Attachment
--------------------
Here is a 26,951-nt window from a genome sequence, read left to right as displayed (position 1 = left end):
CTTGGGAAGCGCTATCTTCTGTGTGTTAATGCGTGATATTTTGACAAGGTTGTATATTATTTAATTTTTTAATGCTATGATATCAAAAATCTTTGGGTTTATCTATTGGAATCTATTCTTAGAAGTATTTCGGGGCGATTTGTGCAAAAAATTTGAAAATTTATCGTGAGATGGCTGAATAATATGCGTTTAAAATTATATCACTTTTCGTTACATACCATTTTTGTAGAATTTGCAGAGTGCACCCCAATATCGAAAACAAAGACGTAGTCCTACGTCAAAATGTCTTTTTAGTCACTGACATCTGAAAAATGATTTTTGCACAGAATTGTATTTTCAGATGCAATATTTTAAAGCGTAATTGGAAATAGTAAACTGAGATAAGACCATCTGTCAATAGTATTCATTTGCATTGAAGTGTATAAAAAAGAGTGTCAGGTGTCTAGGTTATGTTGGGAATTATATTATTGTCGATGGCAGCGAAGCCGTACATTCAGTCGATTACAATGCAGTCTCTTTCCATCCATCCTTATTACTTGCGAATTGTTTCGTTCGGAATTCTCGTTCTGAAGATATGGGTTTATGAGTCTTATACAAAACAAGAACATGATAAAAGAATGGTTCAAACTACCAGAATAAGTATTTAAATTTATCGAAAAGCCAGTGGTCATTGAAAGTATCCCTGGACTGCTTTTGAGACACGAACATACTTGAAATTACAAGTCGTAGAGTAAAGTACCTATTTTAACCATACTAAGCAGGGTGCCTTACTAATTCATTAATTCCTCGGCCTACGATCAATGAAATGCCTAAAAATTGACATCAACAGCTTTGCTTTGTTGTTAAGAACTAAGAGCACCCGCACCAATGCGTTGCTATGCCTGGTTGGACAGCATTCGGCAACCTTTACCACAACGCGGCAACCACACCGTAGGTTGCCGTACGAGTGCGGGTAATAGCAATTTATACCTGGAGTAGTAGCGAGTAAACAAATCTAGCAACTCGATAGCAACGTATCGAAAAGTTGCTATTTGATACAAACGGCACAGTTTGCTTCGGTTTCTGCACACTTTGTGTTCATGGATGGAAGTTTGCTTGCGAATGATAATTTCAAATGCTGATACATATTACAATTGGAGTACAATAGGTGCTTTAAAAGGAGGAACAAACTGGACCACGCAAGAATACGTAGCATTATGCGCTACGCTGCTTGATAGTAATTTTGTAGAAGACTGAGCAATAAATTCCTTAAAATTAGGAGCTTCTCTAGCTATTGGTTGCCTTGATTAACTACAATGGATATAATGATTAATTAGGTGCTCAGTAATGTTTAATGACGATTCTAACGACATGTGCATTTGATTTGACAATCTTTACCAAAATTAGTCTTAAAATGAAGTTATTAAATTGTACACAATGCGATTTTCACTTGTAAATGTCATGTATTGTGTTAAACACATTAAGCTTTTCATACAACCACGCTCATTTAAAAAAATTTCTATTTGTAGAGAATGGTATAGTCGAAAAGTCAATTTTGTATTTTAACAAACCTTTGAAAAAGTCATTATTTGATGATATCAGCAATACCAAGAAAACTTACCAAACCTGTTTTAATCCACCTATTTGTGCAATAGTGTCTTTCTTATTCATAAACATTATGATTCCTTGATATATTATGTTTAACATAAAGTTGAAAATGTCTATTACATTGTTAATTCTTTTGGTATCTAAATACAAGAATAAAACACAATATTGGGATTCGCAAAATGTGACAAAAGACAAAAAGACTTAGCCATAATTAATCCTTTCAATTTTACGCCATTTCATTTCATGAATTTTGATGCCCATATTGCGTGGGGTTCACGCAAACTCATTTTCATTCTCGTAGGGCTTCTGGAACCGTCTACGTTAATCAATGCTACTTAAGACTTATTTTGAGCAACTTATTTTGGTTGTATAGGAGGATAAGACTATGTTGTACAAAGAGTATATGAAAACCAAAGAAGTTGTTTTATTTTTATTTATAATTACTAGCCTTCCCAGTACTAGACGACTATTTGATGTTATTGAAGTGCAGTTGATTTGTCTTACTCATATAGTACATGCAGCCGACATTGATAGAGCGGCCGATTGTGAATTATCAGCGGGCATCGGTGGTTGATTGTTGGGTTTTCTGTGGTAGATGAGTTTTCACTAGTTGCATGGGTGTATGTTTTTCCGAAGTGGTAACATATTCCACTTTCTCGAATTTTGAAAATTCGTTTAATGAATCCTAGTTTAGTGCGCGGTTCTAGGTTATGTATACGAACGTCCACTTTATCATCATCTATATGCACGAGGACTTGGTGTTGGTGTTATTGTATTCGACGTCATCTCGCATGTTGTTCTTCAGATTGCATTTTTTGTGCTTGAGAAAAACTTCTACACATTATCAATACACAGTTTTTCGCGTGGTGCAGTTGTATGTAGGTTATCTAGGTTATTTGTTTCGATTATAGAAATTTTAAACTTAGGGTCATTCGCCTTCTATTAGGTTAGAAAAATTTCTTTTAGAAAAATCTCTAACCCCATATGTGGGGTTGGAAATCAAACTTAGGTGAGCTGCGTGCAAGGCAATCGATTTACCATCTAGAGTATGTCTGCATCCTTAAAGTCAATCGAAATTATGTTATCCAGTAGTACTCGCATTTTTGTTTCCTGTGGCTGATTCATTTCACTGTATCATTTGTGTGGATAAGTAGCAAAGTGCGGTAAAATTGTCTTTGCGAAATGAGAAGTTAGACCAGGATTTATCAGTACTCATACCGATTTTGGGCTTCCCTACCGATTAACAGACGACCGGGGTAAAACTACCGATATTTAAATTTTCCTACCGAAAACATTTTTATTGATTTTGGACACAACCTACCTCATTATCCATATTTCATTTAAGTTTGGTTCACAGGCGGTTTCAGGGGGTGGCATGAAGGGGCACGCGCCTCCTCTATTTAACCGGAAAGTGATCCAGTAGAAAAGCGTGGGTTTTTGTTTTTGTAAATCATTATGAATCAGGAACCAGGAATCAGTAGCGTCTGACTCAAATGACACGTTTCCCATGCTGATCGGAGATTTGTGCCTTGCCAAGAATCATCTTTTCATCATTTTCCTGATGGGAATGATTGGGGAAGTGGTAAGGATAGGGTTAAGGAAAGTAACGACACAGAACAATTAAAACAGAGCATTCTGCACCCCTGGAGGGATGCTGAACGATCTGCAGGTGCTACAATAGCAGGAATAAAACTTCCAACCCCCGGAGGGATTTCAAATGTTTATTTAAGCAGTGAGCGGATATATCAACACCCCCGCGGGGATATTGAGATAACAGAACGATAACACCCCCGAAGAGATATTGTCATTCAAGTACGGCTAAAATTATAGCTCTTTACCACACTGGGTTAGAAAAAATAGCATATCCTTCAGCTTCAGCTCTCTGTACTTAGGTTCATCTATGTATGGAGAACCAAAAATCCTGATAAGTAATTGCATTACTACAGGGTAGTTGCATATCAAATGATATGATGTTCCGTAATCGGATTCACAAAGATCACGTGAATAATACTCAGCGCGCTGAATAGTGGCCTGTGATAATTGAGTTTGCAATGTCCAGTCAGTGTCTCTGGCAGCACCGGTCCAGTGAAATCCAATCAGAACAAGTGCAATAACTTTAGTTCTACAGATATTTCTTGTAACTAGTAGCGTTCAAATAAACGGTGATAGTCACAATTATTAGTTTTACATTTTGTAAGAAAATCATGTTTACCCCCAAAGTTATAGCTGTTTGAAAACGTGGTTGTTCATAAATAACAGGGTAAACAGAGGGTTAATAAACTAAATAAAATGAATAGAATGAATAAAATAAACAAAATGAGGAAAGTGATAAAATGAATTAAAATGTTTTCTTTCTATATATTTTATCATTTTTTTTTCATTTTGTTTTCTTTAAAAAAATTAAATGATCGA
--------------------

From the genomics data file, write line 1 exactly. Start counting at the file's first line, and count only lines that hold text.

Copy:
Here is a 26,951-nt window from a genome sequence, read left to right as displayed (position 1 = left end):